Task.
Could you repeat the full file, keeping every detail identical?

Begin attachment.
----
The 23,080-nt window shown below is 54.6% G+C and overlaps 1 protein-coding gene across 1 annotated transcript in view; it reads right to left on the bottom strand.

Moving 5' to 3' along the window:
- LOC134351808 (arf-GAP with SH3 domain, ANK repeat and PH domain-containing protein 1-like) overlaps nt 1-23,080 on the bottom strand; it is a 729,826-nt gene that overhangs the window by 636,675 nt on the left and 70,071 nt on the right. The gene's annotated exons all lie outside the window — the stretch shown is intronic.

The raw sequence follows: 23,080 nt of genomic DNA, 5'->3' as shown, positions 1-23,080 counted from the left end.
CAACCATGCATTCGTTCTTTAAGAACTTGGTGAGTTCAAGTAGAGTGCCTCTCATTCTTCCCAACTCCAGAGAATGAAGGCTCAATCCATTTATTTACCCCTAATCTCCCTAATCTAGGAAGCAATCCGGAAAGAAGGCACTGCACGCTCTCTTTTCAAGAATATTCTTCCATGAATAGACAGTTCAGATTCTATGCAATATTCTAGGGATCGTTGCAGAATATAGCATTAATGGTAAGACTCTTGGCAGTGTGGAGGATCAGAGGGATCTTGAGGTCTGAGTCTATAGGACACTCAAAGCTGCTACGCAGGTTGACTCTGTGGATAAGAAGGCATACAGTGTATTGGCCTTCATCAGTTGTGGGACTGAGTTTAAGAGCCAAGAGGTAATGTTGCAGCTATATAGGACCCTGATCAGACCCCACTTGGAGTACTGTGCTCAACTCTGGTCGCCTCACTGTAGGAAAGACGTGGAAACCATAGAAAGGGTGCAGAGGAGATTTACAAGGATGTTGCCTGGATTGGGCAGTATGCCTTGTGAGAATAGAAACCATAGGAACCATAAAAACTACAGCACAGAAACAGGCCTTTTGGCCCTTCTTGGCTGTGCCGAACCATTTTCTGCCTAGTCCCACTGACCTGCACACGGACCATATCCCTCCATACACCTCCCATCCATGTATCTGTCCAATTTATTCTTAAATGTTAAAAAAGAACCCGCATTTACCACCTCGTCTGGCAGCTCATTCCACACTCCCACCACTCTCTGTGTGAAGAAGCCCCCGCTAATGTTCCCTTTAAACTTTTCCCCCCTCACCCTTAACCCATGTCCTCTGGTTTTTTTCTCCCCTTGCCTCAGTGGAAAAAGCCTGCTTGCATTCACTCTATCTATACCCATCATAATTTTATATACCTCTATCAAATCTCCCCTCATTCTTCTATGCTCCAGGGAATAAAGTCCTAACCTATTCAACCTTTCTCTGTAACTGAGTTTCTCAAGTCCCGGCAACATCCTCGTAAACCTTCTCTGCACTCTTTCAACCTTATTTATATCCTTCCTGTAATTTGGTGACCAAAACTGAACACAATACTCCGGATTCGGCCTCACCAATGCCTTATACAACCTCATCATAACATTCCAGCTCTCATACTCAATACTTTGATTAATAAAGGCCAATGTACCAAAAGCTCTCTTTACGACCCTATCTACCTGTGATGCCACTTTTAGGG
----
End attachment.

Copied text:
The 23,080-nt window shown below is 54.6% G+C and overlaps 1 protein-coding gene across 1 annotated transcript in view; it reads right to left on the bottom strand.

Moving 5' to 3' along the window:
- LOC134351808 (arf-GAP with SH3 domain, ANK repeat and PH domain-containing protein 1-like) overlaps nt 1-23,080 on the bottom strand; it is a 729,826-nt gene that overhangs the window by 636,675 nt on the left and 70,071 nt on the right. The gene's annotated exons all lie outside the window — the stretch shown is intronic.

The raw sequence follows: 23,080 nt of genomic DNA, 5'->3' as shown, positions 1-23,080 counted from the left end.
CAACCATGCATTCGTTCTTTAAGAACTTGGTGAGTTCAAGTAGAGTGCCTCTCATTCTTCCCAACTCCAGAGAATGAAGGCTCAATCCATTTATTTACCCCTAATCTCCCTAATCTAGGAAGCAATCCGGAAAGAAGGCACTGCACGCTCTCTTTTCAAGAATATTCTTCCATGAATAGACAGTTCAGATTCTATGCAATATTCTAGGGATCGTTGCAGAATATAGCATTAATGGTAAGACTCTTGGCAGTGTGGAGGATCAGAGGGATCTTGAGGTCTGAGTCTATAGGACACTCAAAGCTGCTACGCAGGTTGACTCTGTGGATAAGAAGGCATACAGTGTATTGGCCTTCATCAGTTGTGGGACTGAGTTTAAGAGCCAAGAGGTAATGTTGCAGCTATATAGGACCCTGATCAGACCCCACTTGGAGTACTGTGCTCAACTCTGGTCGCCTCACTGTAGGAAAGACGTGGAAACCATAGAAAGGGTGCAGAGGAGATTTACAAGGATGTTGCCTGGATTGGGCAGTATGCCTTGTGAGAATAGAAACCATAGGAACCATAAAAACTACAGCACAGAAACAGGCCTTTTGGCCCTTCTTGGCTGTGCCGAACCATTTTCTGCCTAGTCCCACTGACCTGCACACGGACCATATCCCTCCATACACCTCCCATCCATGTATCTGTCCAATTTATTCTTAAATGTTAAAAAAGAACCCGCATTTACCACCTCGTCTGGCAGCTCATTCCACACTCCCACCACTCTCTGTGTGAAGAAGCCCCCGCTAATGTTCCCTTTAAACTTTTCCCCCCTCACCCTTAACCCATGTCCTCTGGTTTTTTTCTCCCCTTGCCTCAGTGGAAAAAGCCTGCTTGCATTCACTCTATCTATACCCATCATAATTTTATATACCTCTATCAAATCTCCCCTCATTCTTCTATGCTCCAGGGAATAAAGTCCTAACCTATTCAACCTTTCTCTGTAACTGAGTTTCTCAAGTCCCGGCAACATCCTCGTAAACCTTCTCTGCACTCTTTCAACCTTATTTATATCCTTCCTGTAATTTGGTGACCAAAACTGAACACAATACTCCGGATTCGGCCTCACCAATGCCTTATACAACCTCATCATAACATTCCAGCTCTCATACTCAATACTTTGATTAATAAAGGCCAATGTACCAAAAGCTCTCTTTACGACCCTATCTACCTGTGATGCCACTTTTAGGG